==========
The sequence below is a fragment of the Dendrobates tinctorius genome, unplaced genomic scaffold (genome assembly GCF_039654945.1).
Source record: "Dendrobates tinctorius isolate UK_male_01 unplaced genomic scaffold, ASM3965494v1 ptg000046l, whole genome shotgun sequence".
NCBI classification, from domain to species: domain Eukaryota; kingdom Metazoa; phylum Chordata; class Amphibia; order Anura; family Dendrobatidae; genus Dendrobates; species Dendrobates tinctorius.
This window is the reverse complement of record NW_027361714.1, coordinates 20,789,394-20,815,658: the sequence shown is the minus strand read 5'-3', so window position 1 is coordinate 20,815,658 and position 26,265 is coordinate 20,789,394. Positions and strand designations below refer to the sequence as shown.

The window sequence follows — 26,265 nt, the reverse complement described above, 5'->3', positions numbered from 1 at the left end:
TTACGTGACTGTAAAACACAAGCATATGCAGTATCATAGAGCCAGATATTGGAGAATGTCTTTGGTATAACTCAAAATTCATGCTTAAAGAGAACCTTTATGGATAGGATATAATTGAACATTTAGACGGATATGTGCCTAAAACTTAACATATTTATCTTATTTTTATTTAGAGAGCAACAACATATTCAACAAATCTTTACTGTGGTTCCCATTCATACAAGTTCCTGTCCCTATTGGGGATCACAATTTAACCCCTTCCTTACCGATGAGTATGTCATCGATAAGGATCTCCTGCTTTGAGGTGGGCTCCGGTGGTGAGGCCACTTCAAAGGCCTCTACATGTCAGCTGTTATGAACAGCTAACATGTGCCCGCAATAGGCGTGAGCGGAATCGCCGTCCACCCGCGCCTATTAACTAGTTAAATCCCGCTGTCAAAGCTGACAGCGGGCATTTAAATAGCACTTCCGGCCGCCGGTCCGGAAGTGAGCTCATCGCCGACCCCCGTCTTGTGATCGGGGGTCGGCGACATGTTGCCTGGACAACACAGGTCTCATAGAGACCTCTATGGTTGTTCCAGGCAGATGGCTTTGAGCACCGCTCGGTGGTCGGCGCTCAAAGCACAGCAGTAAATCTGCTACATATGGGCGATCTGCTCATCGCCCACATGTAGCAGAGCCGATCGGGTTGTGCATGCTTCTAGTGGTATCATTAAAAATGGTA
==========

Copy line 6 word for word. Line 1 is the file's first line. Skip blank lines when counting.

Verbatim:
TTACGTGACTGTAAAACACAAGCATATGCAGTATCATAGAGCCAGATATTGGAGAATGTCTTTGGTATAACTCAAAATTCATGCTTAAAGAGAACCTTTATGGATAGGATATAATTGAACATTTAGACGGATATGTGCCTAAAACTTAACATATTTATCTTATTTTTATTTAGAGAGCAACAACATATTCAACAAATCTTTACTGTGGTTCCCATTCATACAAGTTCCTGTCCCTATTGGGGATCACAATTTAACCCCTTCCTTACCGATGAGTATGTCATCGATAAGGATCTCCTGCTTTGAGGTGGGCTCCGGTGGTGAGGCCACTTCAAAGGCCTCTACATGTCAGCTGTTATGAACAGCTAACATGTGCCCGCAATAGGCGTGAGCGGAATCGCCGTCCACCCGCGCCTATTAACTAGTTAAATCCCGCTGTCAAAGCTGACAGCGGGCATTTAAATAGCACTTCCGGCCGCCGGTCCGGAAGTGAGCTCATCGCCGACCCCCGTCTTGTGATCGGGGGTCGGCGACATGTTGCCTGGACAACACAGGTCTCATAGAGACCTCTATGGTTGTTCCAGGCAGATGGCTTTGAGCACCGCTCGGTGGTCGGCGCTCAAAGCACAGCAGTAAATCTGCTACATATGGGCGATCTGCTCATCGCCCACATGTAGCAGAGCCGATCGGGTTGTGCATGCTTCTAGTGGTATCATTAAAAATGGTA